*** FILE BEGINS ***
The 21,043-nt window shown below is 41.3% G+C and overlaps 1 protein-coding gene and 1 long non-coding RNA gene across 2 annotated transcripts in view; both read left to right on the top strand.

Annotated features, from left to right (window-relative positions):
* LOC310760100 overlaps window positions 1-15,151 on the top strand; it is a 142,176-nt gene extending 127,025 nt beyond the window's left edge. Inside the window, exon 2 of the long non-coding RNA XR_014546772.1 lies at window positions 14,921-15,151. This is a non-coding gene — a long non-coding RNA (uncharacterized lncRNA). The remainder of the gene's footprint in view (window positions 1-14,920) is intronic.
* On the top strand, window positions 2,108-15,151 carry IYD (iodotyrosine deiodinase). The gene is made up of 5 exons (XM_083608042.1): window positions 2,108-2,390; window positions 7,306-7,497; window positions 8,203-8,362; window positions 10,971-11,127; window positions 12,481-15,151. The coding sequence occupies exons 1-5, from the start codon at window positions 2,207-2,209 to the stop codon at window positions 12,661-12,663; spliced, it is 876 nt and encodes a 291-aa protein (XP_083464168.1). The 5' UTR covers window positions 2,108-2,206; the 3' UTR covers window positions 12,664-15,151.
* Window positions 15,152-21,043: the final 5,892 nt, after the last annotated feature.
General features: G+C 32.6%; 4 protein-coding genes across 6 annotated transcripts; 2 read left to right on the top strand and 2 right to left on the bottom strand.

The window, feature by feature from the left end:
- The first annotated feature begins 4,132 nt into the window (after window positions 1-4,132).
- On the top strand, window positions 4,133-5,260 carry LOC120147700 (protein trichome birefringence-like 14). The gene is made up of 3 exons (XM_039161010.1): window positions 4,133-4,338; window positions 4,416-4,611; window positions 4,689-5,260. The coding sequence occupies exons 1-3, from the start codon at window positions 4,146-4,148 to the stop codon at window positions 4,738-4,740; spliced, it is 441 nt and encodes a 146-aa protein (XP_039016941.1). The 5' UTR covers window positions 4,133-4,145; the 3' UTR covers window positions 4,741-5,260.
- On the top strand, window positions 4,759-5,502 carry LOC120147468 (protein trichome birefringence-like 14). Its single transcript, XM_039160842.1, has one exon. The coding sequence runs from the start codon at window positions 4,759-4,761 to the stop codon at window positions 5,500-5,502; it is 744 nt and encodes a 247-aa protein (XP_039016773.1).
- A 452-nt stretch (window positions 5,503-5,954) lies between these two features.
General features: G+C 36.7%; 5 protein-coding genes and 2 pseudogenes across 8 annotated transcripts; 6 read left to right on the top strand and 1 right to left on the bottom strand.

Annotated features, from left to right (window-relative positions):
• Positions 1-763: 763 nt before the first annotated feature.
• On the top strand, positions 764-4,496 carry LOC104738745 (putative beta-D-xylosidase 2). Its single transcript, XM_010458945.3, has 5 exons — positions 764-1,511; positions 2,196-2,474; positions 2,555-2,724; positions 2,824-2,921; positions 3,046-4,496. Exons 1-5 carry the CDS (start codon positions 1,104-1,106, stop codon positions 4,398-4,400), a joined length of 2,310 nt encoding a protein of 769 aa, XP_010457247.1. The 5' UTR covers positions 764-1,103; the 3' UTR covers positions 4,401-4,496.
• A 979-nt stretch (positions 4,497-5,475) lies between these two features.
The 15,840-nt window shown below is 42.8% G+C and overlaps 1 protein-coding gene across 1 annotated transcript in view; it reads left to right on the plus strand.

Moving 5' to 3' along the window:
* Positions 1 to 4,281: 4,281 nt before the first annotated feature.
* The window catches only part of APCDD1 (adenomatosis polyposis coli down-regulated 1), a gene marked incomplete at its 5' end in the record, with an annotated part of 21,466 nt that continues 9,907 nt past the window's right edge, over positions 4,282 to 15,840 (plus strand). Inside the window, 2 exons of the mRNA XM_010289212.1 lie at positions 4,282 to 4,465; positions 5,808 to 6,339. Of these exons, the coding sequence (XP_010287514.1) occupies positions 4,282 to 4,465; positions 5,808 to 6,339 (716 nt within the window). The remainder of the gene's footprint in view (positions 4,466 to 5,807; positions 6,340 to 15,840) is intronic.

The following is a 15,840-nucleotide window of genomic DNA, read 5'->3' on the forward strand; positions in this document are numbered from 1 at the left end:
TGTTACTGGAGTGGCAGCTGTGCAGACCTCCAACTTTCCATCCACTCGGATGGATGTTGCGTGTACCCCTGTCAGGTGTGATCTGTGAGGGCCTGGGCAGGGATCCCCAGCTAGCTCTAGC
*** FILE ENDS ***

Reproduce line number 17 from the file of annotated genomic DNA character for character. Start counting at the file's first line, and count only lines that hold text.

The 15,840-nt window shown below is 42.8% G+C and overlaps 1 protein-coding gene across 1 annotated transcript in view; it reads left to right on the plus strand.